Prediction- With higher costs for trade show participation, will come a need for better attendance profiles provided by show organizers. Exhibiting companies will need to justify the costs required to participate and will need to provide intelligent and measurable results for their show selections and their target audience focus.


Fact- In 1985, few show organizers provided quality attendance data for their exhibitors to base trade show investment decisions. Today attendance research is provided by most all show organizers and is an expected piece of data that is no longer as rare as hens teeth. Research companies like Exhibit Surveys, Inc now help to make this easily doable for show organizers and/or associations.


Lee’s foresight and visions for the exhibit industry strongly helped to push all involved in the industry to do the right things, as well as to do things right for the sake of the industry. Lee Knight was awarded the EDPA Hazel Hays Award in 1990 and continues to contribute his thoughts to this day.


Another Trend and Prediction that was slowly unfolding in the late 80’s was exhibitor participation in international trade show events. Companies like Octanorm saw this trend unfolding and created a select group of exhibit suppliers called OSPI (Octanorm Service Partners International). Hans Steiger and Han Bruder pushed for unity among exhibit suppliers (including US companies) to serve as trusted partners when exhibiting abroad.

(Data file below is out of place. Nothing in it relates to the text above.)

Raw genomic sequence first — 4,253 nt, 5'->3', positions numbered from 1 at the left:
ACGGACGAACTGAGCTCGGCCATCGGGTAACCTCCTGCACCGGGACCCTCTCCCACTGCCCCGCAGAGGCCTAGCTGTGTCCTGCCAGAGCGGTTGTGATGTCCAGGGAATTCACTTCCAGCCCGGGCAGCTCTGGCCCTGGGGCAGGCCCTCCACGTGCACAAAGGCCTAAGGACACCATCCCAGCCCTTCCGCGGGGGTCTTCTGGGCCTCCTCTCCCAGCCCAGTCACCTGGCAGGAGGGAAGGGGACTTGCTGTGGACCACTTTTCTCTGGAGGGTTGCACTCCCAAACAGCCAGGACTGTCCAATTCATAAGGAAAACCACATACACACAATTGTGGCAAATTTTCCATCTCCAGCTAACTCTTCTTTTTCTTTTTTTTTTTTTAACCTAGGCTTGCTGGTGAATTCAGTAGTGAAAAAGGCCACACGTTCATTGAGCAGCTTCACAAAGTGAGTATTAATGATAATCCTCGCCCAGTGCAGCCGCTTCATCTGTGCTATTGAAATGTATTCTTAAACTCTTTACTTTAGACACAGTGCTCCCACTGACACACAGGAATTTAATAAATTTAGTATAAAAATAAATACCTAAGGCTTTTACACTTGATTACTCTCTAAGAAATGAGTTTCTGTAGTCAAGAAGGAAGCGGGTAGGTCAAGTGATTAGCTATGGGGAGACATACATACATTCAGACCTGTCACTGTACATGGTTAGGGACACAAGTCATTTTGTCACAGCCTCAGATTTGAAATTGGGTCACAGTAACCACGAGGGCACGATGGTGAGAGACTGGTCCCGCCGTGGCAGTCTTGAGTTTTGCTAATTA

Another organization that was also beginning to unfold with a similar mission was IFES (International Federation of Exposition Suppliers). In 1984, IFES was created with six country exhibit industry associations in Europe who joined forces to establish tradefair cooperation between exhibit suppliers when crossing borders. It was not until 1995 that the USA (EDPA/ Ingrid Boyd) joined IFES to be a part of a world community of exhibit associations. In 2012 IFES changed its by-laws to include exhibit supplier companies as well as the country associations as members. Their mission was to establish world cooperation and consistency at trade shows and fairs.


While Europe and the rest of the world freely participated in international trade fairs, the US was slower to do so since they were consumed, and very successful, with their trade shows in the USA. It was not until 2012 that US participation in international trade shows picked up speed to catch up with the rest of the world’s willingness to expand to exhibit overseas. Through this period, international companies frequently participated in US shows, and gained much experience with US trade show differences. American exhibit suppliers are now getting the same experiences and confidence to do shows abroad and have caught up quickly.


In my book, Trade Shows from One Country to the Next, I review the venues, regulations, labor issues, exhibit design styles, and cultural differences when exhibiting in any of the 45 countries outlined. No one person or company is the expert for the entire world market. The theme of the book...there is no right way, there is no wrong way, there is only a different way. Find and trust a partner to work with, understand and respect what is different, then you are on your way to exhibit success.


New trends in face to face marketing will continue to unfold. Keep you eyes on the crystal ball and keep an open mind to accept changes, and a willingness to act on them. Wishing you all continued trade show marketing success!


Retired exhibit guy... Larry Kulchawik